133 F. 821 (E.D.Pa. 1905), 1,976, In re Wunder

Docket Nº:1,976.
Citation:133 F. 821
Party Name:In re WUNDER.
Case Date:January 05, 1905
Court:United States District Courts, 3th Circuit, Eastern District of Pennsylvania
 
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133 F. 821 (E.D.Pa. 1905)

In re WUNDER.

No. 1,976.

United States District Court, E.D. Pennsylvania.

January 5, 1905

C. Wilfred Conard, for trustee.

M. B. Elwert, for bankrupt.

HOLLAND, District Judge.

The certificate of the referee in this case raises the question as to whether the bankrupt is entitled to his exemption, claimed under the following circumstances: A petition in involuntary bankruptcy was filed against him on June 23, 1904; a receiver and appraisers were appointed July 2, 1904; and on August 12, 1904, a schedule of personal property appraised was filed by the appraisers. Wunder was not adjudicated a bankrupt until August 25, 1904, because he had left his former place of residence, and the subpoena was returned 'not found,' and an alias issued and publication ordered, returnable August 19, 1904. He filed his schedules of assets and liabilities on September 2, 1904, and in the former he claimed his exemption in the following words: 'Claims personal property to the value of $300.00 under Act of Assembly of April 9th, 1849, and its supplements, to be selected by the bankrupt after the same is duly appraised. ' At this time the schedule of personal property had been filed by the appraisers. On September 15, 1904, Daniel G. Endy was selected by the creditors as trustee, and on November 11, 1904, filed a petition before the referee for leave to sell the personal property appraised at Milford, N.J., at private sale. The creditors were notified of a meeting, to be held at the office of the referee on November 22, 1904, for the purpose of passing upon the advisability of making an order of sale as suggested by the petition. They appeared upon this date, and agreed on a private sale upon the terms set forth in the petition. At this time the bankrupt appeared by his counsel and filed objection to an order of sale, upon the ground that he had not been allowed his exemption. The referee overruled his objection to the sale, and made an order, as of that date, directing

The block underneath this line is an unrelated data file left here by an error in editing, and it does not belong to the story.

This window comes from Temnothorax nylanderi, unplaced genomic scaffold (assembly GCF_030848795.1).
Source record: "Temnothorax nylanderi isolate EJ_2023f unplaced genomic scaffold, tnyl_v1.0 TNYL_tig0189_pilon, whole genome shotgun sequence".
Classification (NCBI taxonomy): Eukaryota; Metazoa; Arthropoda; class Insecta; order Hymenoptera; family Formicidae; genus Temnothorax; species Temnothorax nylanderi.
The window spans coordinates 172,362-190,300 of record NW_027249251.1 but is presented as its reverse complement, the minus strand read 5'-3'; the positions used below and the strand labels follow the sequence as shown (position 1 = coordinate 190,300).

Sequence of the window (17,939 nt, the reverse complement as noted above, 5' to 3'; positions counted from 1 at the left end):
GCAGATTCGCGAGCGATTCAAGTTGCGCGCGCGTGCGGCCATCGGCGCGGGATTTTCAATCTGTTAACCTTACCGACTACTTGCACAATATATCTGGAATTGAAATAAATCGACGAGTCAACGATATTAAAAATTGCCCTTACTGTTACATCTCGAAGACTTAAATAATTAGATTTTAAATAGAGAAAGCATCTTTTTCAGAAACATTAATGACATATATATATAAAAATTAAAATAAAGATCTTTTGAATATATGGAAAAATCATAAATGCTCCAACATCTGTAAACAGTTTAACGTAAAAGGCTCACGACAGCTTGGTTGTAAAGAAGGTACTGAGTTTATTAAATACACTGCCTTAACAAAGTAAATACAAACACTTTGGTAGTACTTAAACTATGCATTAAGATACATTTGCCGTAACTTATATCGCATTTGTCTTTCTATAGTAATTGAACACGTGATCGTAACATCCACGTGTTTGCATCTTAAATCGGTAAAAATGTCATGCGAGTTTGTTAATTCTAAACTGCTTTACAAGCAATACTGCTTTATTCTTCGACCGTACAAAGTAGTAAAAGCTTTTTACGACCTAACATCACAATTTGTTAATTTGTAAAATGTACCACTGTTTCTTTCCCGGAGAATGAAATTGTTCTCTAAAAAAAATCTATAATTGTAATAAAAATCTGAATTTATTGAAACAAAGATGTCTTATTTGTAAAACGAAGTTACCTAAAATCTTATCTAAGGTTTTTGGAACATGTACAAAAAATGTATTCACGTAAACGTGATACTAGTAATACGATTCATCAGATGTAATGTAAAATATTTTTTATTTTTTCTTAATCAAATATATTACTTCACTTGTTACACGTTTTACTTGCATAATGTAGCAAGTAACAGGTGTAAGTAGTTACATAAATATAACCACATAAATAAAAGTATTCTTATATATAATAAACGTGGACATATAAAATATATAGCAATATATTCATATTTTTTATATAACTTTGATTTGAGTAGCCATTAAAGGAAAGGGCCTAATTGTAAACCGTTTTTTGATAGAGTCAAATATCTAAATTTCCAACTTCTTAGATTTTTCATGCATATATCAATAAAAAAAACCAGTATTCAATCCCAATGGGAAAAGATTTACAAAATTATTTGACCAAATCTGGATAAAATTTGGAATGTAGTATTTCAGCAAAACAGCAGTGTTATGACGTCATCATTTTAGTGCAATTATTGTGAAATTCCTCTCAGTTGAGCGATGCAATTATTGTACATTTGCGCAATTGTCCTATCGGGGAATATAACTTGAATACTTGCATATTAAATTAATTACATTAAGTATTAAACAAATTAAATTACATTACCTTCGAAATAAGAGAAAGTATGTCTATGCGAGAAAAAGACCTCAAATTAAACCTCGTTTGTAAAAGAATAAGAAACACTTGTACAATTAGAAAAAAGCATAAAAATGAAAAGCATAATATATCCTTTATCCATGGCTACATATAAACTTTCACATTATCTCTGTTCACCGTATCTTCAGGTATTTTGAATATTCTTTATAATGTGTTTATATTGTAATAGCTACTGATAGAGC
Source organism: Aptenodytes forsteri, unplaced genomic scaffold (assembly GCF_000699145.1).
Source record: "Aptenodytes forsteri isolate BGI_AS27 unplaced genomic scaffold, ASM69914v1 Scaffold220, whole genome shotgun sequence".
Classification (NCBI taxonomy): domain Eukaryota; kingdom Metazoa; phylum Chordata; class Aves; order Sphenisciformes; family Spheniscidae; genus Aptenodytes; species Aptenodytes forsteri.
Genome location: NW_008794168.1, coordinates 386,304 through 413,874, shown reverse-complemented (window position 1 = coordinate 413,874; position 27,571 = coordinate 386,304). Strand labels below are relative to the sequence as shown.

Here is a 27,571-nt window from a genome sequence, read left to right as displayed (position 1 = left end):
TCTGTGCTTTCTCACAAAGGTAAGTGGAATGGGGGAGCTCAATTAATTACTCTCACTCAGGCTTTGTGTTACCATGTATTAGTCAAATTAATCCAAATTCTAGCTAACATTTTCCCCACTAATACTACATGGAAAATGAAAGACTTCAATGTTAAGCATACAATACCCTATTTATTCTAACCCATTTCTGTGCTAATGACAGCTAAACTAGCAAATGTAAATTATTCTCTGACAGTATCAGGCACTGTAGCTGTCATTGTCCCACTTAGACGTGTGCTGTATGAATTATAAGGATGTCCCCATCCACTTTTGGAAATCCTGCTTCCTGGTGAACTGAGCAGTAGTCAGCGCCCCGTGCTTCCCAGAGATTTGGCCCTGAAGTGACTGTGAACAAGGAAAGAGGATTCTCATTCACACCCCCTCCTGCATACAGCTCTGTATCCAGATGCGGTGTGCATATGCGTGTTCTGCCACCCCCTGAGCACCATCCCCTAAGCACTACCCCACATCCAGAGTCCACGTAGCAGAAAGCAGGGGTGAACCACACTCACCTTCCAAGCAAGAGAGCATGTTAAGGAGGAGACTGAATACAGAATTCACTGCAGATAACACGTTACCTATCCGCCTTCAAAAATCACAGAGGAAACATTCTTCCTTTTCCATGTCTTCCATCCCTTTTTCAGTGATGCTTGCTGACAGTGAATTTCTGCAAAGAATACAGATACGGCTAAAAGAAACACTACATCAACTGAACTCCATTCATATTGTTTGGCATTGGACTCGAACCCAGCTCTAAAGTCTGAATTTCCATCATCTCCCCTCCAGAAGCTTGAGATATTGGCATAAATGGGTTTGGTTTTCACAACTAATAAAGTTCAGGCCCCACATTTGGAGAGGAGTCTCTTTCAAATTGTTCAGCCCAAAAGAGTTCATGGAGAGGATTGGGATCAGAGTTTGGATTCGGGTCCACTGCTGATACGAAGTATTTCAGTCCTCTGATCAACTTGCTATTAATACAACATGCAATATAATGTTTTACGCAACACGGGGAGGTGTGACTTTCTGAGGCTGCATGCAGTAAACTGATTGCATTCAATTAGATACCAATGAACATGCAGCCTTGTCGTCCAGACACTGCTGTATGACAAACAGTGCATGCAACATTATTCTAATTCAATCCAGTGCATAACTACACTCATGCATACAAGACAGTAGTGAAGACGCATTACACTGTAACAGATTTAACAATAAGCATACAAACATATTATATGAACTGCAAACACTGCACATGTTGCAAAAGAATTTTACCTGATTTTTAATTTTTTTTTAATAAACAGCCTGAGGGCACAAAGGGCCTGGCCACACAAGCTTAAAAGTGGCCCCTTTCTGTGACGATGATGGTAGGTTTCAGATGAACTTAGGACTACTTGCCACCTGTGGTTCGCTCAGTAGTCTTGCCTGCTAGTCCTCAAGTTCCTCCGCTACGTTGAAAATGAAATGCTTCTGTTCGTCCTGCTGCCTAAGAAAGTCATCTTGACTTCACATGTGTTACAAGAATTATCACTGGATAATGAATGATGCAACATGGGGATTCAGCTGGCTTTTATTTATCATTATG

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the trustee to sell the personal property at Milford, N.J., for the sum of $1,125. Thereupon the trustee sold the same to the L. W. Miller-Romig Company for that sum. Subsequently, on December 2, 1904, exceptions were filed to the referee's decision made November 22, 1904, disallowing the exemption, and with these exceptions the bankrupt filed a schedule of personal property claimed by him out of the...

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